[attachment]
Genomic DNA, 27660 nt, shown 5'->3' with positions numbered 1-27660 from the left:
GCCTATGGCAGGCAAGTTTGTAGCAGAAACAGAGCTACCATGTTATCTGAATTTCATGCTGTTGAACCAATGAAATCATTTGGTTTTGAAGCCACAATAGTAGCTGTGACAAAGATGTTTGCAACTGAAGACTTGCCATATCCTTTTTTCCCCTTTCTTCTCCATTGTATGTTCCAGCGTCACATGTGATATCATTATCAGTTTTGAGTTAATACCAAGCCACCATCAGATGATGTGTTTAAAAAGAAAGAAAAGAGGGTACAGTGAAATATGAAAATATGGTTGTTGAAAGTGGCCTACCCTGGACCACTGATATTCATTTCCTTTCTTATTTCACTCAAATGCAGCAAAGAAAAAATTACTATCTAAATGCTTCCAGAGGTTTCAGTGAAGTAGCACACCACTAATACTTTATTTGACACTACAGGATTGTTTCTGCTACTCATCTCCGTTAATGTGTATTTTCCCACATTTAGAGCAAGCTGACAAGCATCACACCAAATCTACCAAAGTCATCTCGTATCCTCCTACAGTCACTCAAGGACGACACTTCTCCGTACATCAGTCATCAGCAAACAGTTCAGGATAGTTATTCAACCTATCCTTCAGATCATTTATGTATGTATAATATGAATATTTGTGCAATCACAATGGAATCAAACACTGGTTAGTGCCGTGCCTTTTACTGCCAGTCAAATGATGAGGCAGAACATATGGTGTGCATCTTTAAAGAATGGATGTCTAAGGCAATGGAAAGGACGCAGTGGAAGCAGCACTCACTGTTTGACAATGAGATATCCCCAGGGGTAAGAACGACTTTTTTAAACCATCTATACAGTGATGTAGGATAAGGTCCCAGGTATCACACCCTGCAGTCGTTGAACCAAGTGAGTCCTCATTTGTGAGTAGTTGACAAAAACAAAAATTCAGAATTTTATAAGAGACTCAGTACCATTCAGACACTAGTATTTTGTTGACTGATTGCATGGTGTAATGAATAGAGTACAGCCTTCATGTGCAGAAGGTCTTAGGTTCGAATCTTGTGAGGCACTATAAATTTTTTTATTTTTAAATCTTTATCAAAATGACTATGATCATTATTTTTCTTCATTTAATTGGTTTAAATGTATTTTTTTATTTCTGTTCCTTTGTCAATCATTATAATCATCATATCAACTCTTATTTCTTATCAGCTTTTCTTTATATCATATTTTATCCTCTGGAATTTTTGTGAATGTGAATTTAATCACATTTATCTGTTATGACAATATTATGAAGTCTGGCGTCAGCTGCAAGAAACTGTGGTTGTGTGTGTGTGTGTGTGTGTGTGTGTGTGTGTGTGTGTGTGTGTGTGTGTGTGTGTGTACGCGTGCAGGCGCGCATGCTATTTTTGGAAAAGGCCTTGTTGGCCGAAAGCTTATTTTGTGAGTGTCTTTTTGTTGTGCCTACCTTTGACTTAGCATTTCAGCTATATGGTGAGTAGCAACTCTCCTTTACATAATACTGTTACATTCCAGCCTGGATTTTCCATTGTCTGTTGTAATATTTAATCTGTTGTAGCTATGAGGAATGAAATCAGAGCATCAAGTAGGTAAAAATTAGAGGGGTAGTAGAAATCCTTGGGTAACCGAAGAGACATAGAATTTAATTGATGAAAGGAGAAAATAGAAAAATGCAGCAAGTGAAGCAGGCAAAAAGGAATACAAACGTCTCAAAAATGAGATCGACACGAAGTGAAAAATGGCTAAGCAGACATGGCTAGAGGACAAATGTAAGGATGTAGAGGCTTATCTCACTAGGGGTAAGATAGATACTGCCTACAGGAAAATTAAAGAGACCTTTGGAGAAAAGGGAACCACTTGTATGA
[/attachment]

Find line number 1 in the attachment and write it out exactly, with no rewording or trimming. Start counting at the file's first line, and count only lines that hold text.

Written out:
Genomic DNA, 27660 nt, shown 5'->3' with positions numbered 1-27660 from the left: